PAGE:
Avoiding Recessions: Why Does it Matter?
In a recent Federal Reserve research paper, it was noted that the 2008 Financial Crisis wiped out all the wealth gained for 50% of the US population over the previous four decades. That’s 40 years of savings, investment gains, and increased financial security for more than 100 million Americans that evaporated in just a few short years. The impact of the 2008 Financial Crisis was nothing short of devastating. At Prepared Capital, our goal is to provide investors a means to invest for their future while providing a level of protection from recessions.
To accomplish this lofty goal, we developed our Business Cycle Indicator. It is an algorithm that uses a combination of economic and financial market data to predict recessions. Through back-testing, our indicator would have successfully predicted each of the last seven recessions, including the 2008 Financial Crisis. Using this research we created our CycleWise Portfolios that invest in US stocks and bonds, but the allocation between the two asset classes changes prior to a recession.
How does it work?
Since 1968, the US has experienced seven recessions. The table below shows the month that each recession started, and the month which our Business Cycle Indicator warned of a recession. Notice that in each instance, our indicator provided a warning in advance of the recession. On average, 13 months in advance.
Prior to every recession, there are tell-tale signs that trouble is brewing inside the economy. These signs are often dismissed at the time because investors think “This time is different”. By the way, those are the four most taboo words in investing. Our Business Cycle Indicator tracks those tell-tale signs and provides a warning when the risk of a recession begin to rise. Importantly, there is zero subjectivity to the process. It leaves nothing to human interpretation, it simply tracks the data.
The average stock market decline during a recession was 32%. The last two recessions, 2001 and 2008, dealt investors above average losses of 46% and 52%, respectively. As anyone who was investing during those periods knows, they were difficult times. Our Business Cycle Indicator is designed to provide a warning of such events. To be clear, our indicator is not trying to “time” the stock market. In fact, the last change in our Business Cycle Indicator was July 2009. What it is timing is changes in the Business Cycle.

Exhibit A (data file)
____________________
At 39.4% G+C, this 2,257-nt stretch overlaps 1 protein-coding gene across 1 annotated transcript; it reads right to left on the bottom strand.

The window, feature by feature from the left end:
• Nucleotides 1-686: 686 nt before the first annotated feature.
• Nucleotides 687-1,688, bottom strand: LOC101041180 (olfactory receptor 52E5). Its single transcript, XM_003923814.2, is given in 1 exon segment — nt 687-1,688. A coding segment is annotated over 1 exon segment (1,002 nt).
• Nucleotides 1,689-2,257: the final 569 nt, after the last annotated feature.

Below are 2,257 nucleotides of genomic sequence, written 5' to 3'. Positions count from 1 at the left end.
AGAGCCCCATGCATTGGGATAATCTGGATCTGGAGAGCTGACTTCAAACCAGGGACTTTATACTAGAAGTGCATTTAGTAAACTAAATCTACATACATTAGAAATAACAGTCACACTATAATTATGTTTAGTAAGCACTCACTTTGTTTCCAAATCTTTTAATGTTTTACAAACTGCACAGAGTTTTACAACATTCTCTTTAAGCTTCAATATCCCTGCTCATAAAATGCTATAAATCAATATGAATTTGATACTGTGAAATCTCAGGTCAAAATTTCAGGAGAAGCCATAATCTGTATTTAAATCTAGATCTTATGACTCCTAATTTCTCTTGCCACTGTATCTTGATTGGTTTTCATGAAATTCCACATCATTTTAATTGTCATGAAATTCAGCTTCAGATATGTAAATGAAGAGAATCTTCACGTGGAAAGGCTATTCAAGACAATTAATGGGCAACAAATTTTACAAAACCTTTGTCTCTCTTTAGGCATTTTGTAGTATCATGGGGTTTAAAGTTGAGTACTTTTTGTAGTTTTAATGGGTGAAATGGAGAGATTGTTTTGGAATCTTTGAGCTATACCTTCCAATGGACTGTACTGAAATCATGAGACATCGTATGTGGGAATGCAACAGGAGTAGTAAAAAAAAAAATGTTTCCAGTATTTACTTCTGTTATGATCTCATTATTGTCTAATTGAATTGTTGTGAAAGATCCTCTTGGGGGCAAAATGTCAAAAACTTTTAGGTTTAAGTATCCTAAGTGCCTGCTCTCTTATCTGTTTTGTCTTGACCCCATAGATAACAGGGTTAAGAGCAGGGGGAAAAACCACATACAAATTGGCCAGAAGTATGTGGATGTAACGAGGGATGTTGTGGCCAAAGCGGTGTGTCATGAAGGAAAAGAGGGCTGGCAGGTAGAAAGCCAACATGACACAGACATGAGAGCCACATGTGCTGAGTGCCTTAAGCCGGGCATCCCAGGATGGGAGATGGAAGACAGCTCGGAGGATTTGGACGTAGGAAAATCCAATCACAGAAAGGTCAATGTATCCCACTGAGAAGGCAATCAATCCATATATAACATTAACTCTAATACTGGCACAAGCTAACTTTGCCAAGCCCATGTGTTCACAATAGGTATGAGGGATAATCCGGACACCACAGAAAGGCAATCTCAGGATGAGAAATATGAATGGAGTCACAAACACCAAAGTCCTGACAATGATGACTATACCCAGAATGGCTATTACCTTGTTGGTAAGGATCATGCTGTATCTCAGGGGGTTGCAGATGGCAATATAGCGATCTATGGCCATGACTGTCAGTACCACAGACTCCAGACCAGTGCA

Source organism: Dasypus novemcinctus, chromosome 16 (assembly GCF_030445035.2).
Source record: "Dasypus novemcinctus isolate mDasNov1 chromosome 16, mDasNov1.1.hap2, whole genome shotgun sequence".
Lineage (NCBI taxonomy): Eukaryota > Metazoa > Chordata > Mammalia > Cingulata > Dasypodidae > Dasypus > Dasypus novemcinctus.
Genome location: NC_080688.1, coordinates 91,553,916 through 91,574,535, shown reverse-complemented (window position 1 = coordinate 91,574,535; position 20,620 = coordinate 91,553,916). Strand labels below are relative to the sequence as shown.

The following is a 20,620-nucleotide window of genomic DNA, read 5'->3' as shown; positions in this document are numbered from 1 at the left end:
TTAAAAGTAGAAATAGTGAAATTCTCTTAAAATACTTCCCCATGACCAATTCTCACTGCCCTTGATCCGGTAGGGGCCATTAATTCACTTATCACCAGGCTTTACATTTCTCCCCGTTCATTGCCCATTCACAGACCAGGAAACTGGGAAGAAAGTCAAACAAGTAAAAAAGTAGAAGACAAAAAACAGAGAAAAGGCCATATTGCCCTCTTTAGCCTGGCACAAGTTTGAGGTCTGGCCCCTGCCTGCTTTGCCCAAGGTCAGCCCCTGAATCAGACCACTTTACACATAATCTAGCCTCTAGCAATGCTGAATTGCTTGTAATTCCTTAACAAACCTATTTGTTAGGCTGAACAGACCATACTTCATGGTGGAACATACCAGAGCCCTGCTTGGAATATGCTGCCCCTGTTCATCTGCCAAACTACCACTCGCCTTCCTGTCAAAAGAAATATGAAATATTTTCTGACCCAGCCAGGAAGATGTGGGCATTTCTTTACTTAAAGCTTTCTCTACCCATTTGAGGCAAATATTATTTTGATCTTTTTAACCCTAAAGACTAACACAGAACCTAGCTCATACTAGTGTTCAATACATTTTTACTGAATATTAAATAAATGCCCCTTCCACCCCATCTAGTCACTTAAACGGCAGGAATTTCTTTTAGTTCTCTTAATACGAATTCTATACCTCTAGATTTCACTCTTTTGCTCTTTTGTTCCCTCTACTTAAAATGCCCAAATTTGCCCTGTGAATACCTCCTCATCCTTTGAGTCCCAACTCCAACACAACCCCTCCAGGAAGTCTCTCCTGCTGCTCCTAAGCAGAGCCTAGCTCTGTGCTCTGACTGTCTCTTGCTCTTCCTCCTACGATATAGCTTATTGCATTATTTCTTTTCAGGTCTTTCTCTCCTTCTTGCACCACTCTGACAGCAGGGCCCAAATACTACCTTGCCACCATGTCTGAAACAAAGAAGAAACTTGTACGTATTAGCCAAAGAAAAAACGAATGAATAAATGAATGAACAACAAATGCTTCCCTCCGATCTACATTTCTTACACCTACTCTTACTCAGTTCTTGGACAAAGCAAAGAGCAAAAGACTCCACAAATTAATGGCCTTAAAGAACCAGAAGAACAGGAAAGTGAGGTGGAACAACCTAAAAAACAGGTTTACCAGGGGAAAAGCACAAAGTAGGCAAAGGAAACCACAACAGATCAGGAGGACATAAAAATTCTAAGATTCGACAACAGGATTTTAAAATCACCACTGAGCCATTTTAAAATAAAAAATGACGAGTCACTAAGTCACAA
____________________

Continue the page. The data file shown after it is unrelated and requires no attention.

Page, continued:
Our CycleWise Portfolios are designed to change their composition depending on where the US economy is in the business cycle. The portfolios favor a blend of stocks and bonds when our Business Cycle Indicator points to economic growth, and bonds when it warns of a recession. When a recession occurs, interest rates tend to fall. There are two main reason why this happens. First, the Federal Reserve lowers interest rates during a recession to stimulate the economy. Second, during a recession investors allocate more of their capital to bonds because they are safer than other investments.
Below is a table that shows the performance of two prominent US bond indices during the last two periods our Business Cycle Indicator warned of a recession. The Barclay US Aggregate Bond Index is designed to track the entire bond market in the United States. It is comprised of thousands of bonds including mortgages, investment grade corporate bonds, high yield corporate bonds, and government bonds. The US Treasury Index is made up of all the US government bonds with a maturity of at least one year.
As each of the last two recessions unfolded, more and more investors opted for the safety of bonds. That increased demand for bonds drove prices higher and produced the gains noted in the table above. Our CycleWise Portfolios are designed to capture this change in investor preference by investing in bonds when our Business Cycle Indicator warns of a recession.
CycleWise Performance During Recessions
The chart below illustrates our Aggressive CycleWise Portfolio, which consists of 85% stocks and 15% bonds, would have performed during the last two recessions. Like all of our CycleWise Portfolios, when our Business Cycle Indicator warns of a recession, the allocation changes to 50% US Aggregate Bond Index and 50% US Treasury Bond Index. We compare our aggressive portfolio vs a buy-and-hold portfolio consisting of 85% stocks and 15% bonds.
2001 Recession: Bursting of the DotCom Bubble
We examined the performance during the period that our Business Cycle Indicator warned of the 2001 recession. The initial warning came in August of 2000 and remained until December of 2002. During this period, our CycleWise Portfolio outperformed a simple buy and hold portfolio by a staggering 55.5%. The outperformance is achieved simply by being invested in bond during a recession.
2008 Recession: The Global Financial Crisis
We also examined the period when our Business Cycle Indicator was warning of the 2008 recession. The initial warning came in September of 2006 and remained until July 2009. During this period, our CycleWise Portfolio outperformed the buy and hold strategy by 37.5%. Again, demonstrating how much better bonds perform during recessions.
Our portfolios page highlights how each of our five models performed between 1995 and 2017. We are now 9 years into what is now the second longest business cycle in US history. It is only a matter of time before the next recession occurs. We simply provide a way for investors to mitigate the impact.